Moonlight Over Paris

Moonlight Over Paris

A Novel

Book - 2016
Average Rating:
3
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Baker & Taylor
In the spring of 1924, Lady Helena Montagu-Douglass-Parr enters the post-War bohemian art scene in Paris hoping to fulfill her dreams, but she also meets Sam Howard a man scarred by the Great War and unlike any man she has ever met before.

HARPERCOLL

An aristocratic young woman leaves the sheltered world of London to find adventure, passion, and independence in 1920s Paris in this mesmerizing story from the USA Today and internationally bestselling author of Somewhere in France and After the War is Over.

Spring, 1924

Recovering from a broken wartime engagement and a serious illness that left her near death, Lady Helena Montagu-Douglas-Parr vows that for once she will live life on her own terms. Breaking free from the stifling social constraints of the aristocratic society in which she was raised, she travels to France to stay with her free spirited aunt. For one year, she will simply be Miss Parr. She will explore the picturesque streets of Paris, meet people who know nothing of her past—and pursue her dream of becoming an artist.

A few years after the Great War’s end, the City of Light is a bohemian paradise teeming with actors, painters, writers, and a lively coterie of American expatriates who welcome Helena into their romantic and exciting circle. Among them is Sam Howard, an irascible and infuriatingly honest correspondent for the Chicago Tribune. Dangerously attractive and deeply scarred by the horror and carnage of the war, Sam is unlike any man she has ever encountered. He calls her Ellie, sees her as no one has before, and offers her a glimpse of a future that is both irresistible and impossible.

As Paris rises phoenix-like from the ashes of the Great War, so too does Helena. Though she’s shed her old self, she’s still uncertain of what she will become and where she belongs. But is she strong enough to completely let go of the past and follow her heart, no matter where it leads her?

Artfully capturing the Lost Generation and their enchanting city, Moonlight Over Paris is the spellbinding story of one young woman’s journey to find herself, and claim the life—and love—she truly wants.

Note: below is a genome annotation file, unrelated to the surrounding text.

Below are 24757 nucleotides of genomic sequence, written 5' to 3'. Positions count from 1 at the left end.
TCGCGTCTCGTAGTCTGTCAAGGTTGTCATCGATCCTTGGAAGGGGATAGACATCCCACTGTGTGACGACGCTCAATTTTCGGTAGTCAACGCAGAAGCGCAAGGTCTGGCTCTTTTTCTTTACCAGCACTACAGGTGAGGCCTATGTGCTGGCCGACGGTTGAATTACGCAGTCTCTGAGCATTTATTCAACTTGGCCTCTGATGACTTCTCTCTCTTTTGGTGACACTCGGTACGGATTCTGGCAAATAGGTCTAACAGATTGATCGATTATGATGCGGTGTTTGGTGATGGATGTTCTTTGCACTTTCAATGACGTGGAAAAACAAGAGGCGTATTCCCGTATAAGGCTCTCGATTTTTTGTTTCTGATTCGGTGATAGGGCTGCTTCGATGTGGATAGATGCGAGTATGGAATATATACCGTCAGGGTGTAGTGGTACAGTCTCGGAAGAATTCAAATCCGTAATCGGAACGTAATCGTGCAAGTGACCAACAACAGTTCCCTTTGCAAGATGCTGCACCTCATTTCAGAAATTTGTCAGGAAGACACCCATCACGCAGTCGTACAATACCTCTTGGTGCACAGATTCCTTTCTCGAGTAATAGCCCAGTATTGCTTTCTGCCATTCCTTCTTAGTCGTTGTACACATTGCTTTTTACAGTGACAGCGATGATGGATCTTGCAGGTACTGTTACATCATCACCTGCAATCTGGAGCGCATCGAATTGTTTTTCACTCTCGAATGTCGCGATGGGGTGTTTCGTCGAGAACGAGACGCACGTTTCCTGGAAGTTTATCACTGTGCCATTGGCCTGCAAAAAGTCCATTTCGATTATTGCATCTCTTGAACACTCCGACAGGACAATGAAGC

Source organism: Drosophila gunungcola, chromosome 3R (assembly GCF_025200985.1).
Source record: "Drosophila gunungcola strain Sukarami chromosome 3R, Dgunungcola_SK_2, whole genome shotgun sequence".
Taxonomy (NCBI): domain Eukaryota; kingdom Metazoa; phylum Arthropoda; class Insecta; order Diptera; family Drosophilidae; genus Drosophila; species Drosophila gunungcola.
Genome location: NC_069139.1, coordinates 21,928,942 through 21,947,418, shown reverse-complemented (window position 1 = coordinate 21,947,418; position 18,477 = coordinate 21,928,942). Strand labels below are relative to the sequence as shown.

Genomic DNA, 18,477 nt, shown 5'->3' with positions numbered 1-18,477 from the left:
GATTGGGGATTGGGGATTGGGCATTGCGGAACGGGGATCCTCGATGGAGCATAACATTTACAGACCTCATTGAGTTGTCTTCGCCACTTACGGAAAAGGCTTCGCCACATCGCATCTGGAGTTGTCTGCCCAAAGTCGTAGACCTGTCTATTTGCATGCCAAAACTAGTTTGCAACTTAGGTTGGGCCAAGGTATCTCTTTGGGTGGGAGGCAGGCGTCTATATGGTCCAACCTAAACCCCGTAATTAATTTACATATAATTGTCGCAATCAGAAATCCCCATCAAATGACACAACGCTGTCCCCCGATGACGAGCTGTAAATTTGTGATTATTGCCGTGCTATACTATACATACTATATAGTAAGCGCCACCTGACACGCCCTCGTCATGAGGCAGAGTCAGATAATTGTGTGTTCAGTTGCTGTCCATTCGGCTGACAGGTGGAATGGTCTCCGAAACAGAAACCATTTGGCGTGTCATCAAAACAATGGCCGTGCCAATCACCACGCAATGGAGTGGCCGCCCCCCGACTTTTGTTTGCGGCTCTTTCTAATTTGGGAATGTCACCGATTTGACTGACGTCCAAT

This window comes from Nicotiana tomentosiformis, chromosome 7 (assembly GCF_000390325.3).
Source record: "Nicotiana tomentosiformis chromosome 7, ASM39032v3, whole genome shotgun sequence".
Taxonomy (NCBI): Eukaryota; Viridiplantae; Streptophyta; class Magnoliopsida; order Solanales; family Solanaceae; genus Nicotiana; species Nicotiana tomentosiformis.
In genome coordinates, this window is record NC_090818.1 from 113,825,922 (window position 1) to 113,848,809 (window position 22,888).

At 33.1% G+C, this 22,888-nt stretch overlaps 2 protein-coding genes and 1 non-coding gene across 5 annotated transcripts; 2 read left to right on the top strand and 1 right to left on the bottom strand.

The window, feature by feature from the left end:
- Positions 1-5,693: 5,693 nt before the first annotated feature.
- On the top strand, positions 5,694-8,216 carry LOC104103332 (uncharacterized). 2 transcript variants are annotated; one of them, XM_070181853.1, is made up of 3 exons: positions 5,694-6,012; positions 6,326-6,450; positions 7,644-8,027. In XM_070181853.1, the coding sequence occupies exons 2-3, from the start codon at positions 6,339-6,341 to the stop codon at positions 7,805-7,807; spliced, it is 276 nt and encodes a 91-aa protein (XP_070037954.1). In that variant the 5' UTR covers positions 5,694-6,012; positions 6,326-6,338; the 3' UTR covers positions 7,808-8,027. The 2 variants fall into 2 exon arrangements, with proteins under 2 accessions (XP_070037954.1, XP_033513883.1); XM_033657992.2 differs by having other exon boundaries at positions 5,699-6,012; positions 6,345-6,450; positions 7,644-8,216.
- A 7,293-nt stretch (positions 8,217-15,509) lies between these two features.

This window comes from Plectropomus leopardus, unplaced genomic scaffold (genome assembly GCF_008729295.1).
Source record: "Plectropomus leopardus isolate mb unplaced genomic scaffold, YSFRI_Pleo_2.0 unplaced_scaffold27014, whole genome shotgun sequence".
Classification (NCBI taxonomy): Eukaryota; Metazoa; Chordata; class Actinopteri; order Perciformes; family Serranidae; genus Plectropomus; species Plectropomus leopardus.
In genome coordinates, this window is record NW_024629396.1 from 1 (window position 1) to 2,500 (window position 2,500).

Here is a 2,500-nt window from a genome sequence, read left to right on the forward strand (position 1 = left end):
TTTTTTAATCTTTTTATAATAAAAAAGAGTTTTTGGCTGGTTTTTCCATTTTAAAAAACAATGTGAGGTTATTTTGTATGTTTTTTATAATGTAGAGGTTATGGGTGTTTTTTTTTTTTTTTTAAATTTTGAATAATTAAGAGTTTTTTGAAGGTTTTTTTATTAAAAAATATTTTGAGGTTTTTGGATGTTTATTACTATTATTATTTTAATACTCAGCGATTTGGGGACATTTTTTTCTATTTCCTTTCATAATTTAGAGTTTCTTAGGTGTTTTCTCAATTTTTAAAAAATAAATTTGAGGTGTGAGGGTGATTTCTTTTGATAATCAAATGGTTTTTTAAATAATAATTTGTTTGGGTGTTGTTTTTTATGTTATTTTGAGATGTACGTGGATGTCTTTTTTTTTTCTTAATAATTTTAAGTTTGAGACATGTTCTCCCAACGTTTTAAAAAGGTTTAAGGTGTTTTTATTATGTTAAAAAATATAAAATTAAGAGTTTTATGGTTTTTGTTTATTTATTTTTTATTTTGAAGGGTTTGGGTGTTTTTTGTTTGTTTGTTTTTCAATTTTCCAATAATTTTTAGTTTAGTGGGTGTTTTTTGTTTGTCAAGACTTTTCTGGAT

Baker
& Taylor

Spending a year with her eccentric aunt in Paris in 1924, Lady Helena Montagu-Douglas-Parr is drawn into the world of the Lost Generation and its circle of American expatriates who help her find the courage to pursue her dream of becoming an artist. By the international best-selling author of Somewhere in France. Original. 100,000 first printing.
"Spring, 1924. Recovering from a broken wartime engagement and a serious illness that left her near death, Lady Helena Montagu-Douglas-Parr vows that for once she will live life on her own terms. Breaking free from the stifling social constraints of the aristocratic society in which she was raised, she travels to France to stay with her free-spirited aunt. For one year, she will simply be Miss Parr. She will explore the picturesque streets of Paris, meet people who know nothing of her past, and pursue her dream of becoming an artist ... [She soon meets] Sam Howard, an irascible and infuriatingly honest correspondent for the Chicago Tribune"--Cover flap.

Publisher: New York, NY :, William Morrow, an imprint of HarperCollinsPublishers,, [2016]
Edition: First edition
ISBN: 9780062389824
0062389823
Characteristics: 324, 18 pages ; 21 cm

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Dsavoiardo
Jun 29, 2017

I

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islandqueen47
Mar 20, 2016

This book is a pretty weak and somewhat boring story.
Good bedtime reading! Snore.

m
marthabwaters
Dec 22, 2015

This is a hard one to rate, because it's a fast read and enjoyable enough, but it also feels a trifle simplistic. The themes of the book and the journey the heroine undergoes make this feel more like a young adult book than an adult one (which I don't mean as a hit to YA! Just that it's hard for me to believe this protagonist is supposed to be in her late 20s, because her who journey of self-discovery feels like a coming-of-age story that would be more at home with a teenage protagonist). Fans of historical fiction will enjoy the 20s setting and the descriptions of clothing and parties, and there's a nice (though predictable) romantic subplot, but it lacks a certain oomph that would have made it a bit more memorable for me. Still, as I said, worth a read for fans of period pieces.

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